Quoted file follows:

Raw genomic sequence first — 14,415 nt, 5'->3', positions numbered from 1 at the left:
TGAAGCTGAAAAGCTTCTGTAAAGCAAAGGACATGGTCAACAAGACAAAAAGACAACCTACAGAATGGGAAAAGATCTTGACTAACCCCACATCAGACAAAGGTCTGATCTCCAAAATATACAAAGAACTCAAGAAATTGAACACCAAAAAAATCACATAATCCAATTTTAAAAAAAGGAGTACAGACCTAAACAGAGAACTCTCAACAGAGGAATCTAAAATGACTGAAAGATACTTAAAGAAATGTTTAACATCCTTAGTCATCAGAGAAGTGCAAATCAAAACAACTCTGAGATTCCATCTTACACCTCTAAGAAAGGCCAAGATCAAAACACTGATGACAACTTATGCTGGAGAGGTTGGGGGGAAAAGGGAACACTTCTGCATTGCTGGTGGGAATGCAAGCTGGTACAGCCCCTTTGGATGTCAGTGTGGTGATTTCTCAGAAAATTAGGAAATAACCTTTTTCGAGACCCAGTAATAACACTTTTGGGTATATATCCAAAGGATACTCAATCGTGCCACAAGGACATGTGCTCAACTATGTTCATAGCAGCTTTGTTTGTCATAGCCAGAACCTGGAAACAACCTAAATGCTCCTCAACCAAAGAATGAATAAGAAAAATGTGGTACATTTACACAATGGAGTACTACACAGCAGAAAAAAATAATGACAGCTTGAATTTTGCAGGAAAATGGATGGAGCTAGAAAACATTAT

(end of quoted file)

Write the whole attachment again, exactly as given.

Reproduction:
Raw genomic sequence first — 14,415 nt, 5'->3', positions numbered from 1 at the left:
TGAAGCTGAAAAGCTTCTGTAAAGCAAAGGACATGGTCAACAAGACAAAAAGACAACCTACAGAATGGGAAAAGATCTTGACTAACCCCACATCAGACAAAGGTCTGATCTCCAAAATATACAAAGAACTCAAGAAATTGAACACCAAAAAAATCACATAATCCAATTTTAAAAAAAGGAGTACAGACCTAAACAGAGAACTCTCAACAGAGGAATCTAAAATGACTGAAAGATACTTAAAGAAATGTTTAACATCCTTAGTCATCAGAGAAGTGCAAATCAAAACAACTCTGAGATTCCATCTTACACCTCTAAGAAAGGCCAAGATCAAAACACTGATGACAACTTATGCTGGAGAGGTTGGGGGGAAAAGGGAACACTTCTGCATTGCTGGTGGGAATGCAAGCTGGTACAGCCCCTTTGGATGTCAGTGTGGTGATTTCTCAGAAAATTAGGAAATAACCTTTTTCGAGACCCAGTAATAACACTTTTGGGTATATATCCAAAGGATACTCAATCGTGCCACAAGGACATGTGCTCAACTATGTTCATAGCAGCTTTGTTTGTCATAGCCAGAACCTGGAAACAACCTAAATGCTCCTCAACCAAAGAATGAATAAGAAAAATGTGGTACATTTACACAATGGAGTACTACACAGCAGAAAAAAATAATGACAGCTTGAATTTTGCAGGAAAATGGATGGAGCTAGAAAACATTAT